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What does a 50 inch waist look like on men and women?

Learn what a 50 inch waist looks like and discover how you can slim yours.
Written By  Brianna Martin
Last Updated on 9th March 2022
An obese man getting his 50 inch waist measured

A 50 inch waist is far from the ideal waist size for those seeking to enjoy their best health. This is because having a 50 inch belly is indicative of having dangerous visceral fat, which can increase your risk of metabolic syndrome, cardiovascular disease, and certain types of cancers.

Of course, you can still be happy with your body while having a 50″ waist. Still, it’s accurate to say that having a 50 in waist is definitely unhealthy in the long term and may also cause daily discomforts (such as joint pain) and health problems in the short term too.

See How Your Waist Compares:

What does a 50 inch waist look like?

A woman showing what a 50 inch waist looks like

What does a 50 inch waist look like exactly? In both men and women, a 50 inch waist will look big because it’s more than 10 inches larger than average for an American adult. Your stomach is likely to stick out and show through your clothing if you have a 50″ waist, which may make some people feel self-conscious.

Now, the taller that you are, the smaller that your 50 inch waistline will look. This is because when you’re tall, a given waist size is naturally more “stretched out” and elongated than when you’re short.

Additionally, a 50 inch belly will likely look marginally bigger on a woman than on a man (unless the woman is taller). This is because men tend to have more abdominal muscle mass and larger ribcages than women. Thus, a higher proportion of a male waist vs the female waist naturally consists of lean mass.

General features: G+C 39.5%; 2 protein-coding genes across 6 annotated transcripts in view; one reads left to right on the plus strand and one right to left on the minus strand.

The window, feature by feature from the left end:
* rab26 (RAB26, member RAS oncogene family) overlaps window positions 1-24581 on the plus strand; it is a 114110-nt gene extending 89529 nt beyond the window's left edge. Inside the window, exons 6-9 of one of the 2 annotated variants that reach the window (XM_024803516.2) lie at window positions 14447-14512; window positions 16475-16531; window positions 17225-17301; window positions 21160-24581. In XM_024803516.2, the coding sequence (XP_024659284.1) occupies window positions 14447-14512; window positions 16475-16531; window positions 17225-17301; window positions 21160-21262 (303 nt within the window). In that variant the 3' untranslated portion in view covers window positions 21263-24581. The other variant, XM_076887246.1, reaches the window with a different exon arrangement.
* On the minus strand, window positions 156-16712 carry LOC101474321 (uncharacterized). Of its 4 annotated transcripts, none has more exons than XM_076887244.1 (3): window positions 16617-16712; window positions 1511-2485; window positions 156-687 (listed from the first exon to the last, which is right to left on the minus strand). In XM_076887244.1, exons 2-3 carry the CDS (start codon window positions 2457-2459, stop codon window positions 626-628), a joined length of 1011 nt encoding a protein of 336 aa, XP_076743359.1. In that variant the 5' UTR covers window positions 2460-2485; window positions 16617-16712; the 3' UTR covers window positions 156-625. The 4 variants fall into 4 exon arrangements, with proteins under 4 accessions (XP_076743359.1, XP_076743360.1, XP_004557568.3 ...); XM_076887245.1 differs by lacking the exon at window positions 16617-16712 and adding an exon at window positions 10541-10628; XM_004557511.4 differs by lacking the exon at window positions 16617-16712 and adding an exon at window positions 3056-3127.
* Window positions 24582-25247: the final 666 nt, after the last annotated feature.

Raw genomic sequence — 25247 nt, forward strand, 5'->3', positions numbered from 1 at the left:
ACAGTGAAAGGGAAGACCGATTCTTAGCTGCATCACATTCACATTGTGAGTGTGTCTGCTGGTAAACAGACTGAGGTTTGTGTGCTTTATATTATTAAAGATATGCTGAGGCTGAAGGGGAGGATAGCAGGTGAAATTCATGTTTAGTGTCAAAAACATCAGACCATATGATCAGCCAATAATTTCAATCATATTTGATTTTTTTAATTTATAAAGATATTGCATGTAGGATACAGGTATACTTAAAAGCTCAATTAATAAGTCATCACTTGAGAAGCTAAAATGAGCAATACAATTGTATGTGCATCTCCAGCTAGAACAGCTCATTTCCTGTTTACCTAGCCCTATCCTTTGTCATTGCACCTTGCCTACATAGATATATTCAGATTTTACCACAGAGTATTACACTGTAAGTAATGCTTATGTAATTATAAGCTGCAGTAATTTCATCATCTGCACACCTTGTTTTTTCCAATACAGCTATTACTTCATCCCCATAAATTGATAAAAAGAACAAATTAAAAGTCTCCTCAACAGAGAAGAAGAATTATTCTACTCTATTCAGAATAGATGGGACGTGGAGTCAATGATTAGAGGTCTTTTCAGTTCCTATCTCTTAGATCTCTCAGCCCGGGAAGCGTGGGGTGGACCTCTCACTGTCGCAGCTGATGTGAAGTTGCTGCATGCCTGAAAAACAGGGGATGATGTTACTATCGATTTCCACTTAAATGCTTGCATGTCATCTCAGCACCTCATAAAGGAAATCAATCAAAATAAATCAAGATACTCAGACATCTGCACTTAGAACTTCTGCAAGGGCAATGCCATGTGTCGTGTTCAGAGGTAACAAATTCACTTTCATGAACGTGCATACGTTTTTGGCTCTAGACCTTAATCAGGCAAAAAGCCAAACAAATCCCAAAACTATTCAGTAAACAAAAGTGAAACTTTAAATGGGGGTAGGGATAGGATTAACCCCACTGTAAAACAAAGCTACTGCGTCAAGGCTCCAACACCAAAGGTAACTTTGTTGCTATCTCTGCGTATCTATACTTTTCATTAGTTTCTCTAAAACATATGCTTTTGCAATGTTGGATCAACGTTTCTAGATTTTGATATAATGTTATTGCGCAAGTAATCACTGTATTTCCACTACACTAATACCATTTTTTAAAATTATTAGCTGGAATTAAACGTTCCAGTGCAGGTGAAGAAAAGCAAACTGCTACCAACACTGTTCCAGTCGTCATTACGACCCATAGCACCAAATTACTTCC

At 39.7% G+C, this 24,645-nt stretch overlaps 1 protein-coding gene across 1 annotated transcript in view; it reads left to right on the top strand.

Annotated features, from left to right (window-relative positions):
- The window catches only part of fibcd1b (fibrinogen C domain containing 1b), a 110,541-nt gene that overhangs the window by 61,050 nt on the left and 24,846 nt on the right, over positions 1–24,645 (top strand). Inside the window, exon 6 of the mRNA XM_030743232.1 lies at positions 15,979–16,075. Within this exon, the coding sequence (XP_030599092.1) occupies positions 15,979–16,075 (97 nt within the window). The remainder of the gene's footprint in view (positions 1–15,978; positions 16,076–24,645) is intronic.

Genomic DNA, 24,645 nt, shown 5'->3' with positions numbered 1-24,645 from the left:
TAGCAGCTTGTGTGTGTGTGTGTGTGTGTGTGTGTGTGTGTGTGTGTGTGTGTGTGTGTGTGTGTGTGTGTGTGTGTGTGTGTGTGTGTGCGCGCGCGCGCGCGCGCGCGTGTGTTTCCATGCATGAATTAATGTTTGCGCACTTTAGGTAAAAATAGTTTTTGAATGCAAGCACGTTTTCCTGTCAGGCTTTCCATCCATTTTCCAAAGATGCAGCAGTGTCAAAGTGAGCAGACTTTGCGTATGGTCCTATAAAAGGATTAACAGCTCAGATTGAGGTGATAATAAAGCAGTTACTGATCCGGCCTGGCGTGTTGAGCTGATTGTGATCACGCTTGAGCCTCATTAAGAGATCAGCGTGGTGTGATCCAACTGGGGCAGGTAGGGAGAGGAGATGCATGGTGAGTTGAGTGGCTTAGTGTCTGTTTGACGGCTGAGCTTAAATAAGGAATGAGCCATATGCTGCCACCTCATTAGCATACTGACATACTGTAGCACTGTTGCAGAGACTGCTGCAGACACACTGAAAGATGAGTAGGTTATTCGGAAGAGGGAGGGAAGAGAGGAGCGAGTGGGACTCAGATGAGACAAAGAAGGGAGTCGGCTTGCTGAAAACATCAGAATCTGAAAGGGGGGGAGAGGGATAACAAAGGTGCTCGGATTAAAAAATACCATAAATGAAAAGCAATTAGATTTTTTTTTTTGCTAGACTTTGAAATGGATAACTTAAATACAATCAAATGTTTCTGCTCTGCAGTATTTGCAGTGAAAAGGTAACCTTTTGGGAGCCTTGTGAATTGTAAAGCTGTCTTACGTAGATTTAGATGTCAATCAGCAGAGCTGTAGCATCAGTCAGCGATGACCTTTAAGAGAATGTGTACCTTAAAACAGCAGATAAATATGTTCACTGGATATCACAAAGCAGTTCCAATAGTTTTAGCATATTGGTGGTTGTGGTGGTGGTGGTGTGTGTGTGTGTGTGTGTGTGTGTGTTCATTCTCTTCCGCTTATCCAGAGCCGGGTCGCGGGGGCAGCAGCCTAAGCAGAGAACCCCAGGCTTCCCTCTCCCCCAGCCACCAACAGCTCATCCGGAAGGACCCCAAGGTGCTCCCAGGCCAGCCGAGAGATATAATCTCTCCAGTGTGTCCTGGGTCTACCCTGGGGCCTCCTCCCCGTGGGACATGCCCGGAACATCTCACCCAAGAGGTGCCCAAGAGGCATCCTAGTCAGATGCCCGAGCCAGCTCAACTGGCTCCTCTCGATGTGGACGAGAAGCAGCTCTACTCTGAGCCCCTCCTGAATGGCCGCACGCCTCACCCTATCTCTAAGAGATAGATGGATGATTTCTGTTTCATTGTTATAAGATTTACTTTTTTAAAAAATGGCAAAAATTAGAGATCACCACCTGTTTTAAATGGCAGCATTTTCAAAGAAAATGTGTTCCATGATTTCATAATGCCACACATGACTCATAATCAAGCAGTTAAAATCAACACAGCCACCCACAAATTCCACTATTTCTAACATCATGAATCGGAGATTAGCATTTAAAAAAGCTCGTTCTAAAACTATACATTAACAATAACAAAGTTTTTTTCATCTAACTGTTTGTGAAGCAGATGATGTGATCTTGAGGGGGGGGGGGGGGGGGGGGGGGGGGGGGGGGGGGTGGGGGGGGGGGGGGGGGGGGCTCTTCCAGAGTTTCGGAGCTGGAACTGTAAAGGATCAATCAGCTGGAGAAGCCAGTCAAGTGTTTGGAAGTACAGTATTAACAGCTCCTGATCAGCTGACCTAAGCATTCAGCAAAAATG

Of course, at a measurement of 50 inches, it’s virtually impossible to have a waist that’s predominately muscle. Anyone with a 50 inch stomach will have a lot of belly fat, which is commonly referred to in the scientific community as abdominal obesity.

Is a 50 inch waist too big for a woman to be healthy?

Close up of an obese woman's 50 inch waist

Is a 50 inch waist too big for a woman? While it’s possible to be positive about your body while being overweight and obese, a 50 inch waist size is far too big for a woman to live in her best health.

This is because having an excessively large waist (especially in relation to your height) can lead to health problems like high blood pressure. [1]

If you’re a female with a 50 in waist, then you’re very likely to be obese. Carrying this excess weight around all day could cause joint pain and make accomplishing everyday tasks that bit harder.

There are, of course, many examples now of women who previously had a 50″ waist and then slimmed their stomachs by following a sustainable exercise routine and making healthier food choices. This is to say that losing weight—even if you have a genetic predisposition to storing stomach fat—is totally possible for you.

Is a 50 inch belly too big for a man?

An overweight man trying to stretch the tape around his big 50 inch belly

Is a 50 inch belly too big for a man to be healthy? Yes, a 50 inch waist is too big for a man to enjoy peak health because such a measurement is 10 inches bigger than average for a male (and the average is already 3-5 inches too big).

Your waist measurement is especially good for assessing your body composition, [2] so make sure to measure your stomach accurately so that you can track your results.